He spoke like he was writing letters - with a crinkled paper mouth and envelope lips. His words were written in the air as if there was an inkwell at the bottom of his larynx filled with ink made of love and sadness. He would begin with, "To my Darling," and finish with a poem about the time he didn't want to come home.
Sometimes, I would be afraid to speak to him, as if my tongue would leave splotches of selfishness and pride stained all over his letters. "I don't want you to see what my ink is made of," I would say. "Ink splatters are not as ugly as you think," he would write back.
One days, his letters stopped coming. I began to write, saying, "Come back! Come back! Come back!" and asking, "Why? Why? Why?" over and over again, but no reply came. My inkwell bubbled over with sadness, and my words sputtered out exactly as I feared they would - blotchy and messy with runny, jumbled up sentences and lines that smudged over each other.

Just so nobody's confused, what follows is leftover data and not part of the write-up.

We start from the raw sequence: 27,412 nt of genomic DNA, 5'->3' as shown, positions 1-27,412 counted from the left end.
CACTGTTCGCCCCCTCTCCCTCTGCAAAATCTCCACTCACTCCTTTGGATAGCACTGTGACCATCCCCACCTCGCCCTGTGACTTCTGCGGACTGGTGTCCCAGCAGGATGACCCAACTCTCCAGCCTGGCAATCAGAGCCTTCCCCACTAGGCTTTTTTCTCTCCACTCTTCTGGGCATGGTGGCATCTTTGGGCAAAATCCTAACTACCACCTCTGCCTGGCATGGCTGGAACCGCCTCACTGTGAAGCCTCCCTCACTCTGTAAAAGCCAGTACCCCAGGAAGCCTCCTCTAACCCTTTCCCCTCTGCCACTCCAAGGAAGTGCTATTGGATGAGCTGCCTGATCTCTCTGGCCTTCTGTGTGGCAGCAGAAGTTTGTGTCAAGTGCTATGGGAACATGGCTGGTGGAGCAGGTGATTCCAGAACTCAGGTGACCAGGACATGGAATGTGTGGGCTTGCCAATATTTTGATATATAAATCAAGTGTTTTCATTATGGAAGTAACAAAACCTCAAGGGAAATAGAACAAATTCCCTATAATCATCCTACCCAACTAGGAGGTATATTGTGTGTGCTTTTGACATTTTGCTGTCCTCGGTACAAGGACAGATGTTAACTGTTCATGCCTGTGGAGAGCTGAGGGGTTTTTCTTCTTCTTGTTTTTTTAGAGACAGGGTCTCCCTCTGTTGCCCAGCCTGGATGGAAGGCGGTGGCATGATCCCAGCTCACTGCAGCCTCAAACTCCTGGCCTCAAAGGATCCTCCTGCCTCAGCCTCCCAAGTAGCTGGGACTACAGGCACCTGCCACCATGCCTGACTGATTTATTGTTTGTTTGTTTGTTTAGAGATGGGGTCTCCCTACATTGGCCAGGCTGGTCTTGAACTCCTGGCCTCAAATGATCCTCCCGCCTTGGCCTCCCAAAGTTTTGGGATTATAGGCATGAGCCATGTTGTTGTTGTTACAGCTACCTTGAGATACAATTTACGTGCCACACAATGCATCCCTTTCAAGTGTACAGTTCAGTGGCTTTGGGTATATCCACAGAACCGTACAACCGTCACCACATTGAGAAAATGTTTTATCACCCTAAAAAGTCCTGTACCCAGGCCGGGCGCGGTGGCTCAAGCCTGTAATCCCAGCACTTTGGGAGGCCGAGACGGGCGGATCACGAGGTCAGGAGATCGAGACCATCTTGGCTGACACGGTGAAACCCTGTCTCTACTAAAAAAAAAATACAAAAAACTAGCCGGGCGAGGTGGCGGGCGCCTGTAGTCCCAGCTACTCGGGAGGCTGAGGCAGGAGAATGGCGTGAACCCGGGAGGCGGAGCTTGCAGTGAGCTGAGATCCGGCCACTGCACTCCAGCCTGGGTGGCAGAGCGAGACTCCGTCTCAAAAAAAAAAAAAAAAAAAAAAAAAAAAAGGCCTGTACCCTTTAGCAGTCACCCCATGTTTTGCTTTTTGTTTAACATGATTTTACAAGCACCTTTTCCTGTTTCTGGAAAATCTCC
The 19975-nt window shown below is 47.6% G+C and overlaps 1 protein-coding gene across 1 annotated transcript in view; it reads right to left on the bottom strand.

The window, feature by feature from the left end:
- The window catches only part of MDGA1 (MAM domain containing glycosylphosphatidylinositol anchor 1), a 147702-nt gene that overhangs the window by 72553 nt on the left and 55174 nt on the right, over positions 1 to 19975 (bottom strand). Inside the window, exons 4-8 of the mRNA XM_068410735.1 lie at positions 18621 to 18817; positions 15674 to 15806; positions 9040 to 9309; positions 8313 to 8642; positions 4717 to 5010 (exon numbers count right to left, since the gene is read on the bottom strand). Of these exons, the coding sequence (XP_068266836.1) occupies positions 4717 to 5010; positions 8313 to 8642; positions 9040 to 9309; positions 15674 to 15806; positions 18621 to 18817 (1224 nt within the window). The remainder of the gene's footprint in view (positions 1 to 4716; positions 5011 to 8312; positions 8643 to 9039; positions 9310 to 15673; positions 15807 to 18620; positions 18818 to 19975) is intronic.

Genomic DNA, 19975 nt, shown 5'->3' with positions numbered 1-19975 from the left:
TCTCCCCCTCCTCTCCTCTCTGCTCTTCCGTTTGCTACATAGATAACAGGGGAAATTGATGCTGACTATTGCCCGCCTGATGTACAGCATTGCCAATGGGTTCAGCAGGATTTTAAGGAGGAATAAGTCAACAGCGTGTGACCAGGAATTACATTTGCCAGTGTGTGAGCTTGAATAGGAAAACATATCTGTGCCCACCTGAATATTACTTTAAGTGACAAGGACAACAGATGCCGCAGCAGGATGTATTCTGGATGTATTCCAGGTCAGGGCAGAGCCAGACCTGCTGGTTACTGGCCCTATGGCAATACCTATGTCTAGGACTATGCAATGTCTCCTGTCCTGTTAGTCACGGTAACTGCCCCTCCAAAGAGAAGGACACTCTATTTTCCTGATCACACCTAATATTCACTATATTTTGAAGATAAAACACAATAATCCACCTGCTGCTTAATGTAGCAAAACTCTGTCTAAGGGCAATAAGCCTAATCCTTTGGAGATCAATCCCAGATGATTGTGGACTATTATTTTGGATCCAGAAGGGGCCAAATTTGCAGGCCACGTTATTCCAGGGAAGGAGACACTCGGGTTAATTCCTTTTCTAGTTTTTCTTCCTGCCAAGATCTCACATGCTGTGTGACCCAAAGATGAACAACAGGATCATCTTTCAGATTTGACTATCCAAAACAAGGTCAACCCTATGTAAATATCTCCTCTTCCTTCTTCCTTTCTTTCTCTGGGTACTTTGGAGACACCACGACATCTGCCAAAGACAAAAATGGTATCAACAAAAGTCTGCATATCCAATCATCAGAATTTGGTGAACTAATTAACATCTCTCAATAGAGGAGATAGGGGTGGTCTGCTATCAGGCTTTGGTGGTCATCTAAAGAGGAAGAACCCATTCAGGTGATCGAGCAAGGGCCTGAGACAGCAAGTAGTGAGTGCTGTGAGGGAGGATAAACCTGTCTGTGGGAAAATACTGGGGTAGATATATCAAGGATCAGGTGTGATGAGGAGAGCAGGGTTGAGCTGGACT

I cried and cried until the sad ink emptied out, and I thought that there was only selfishness and pride left. And then I realized... If my inkwell could be filled with sadness, it could be filled with love too. So I picked up a pen and started with this:
"To my Darling,"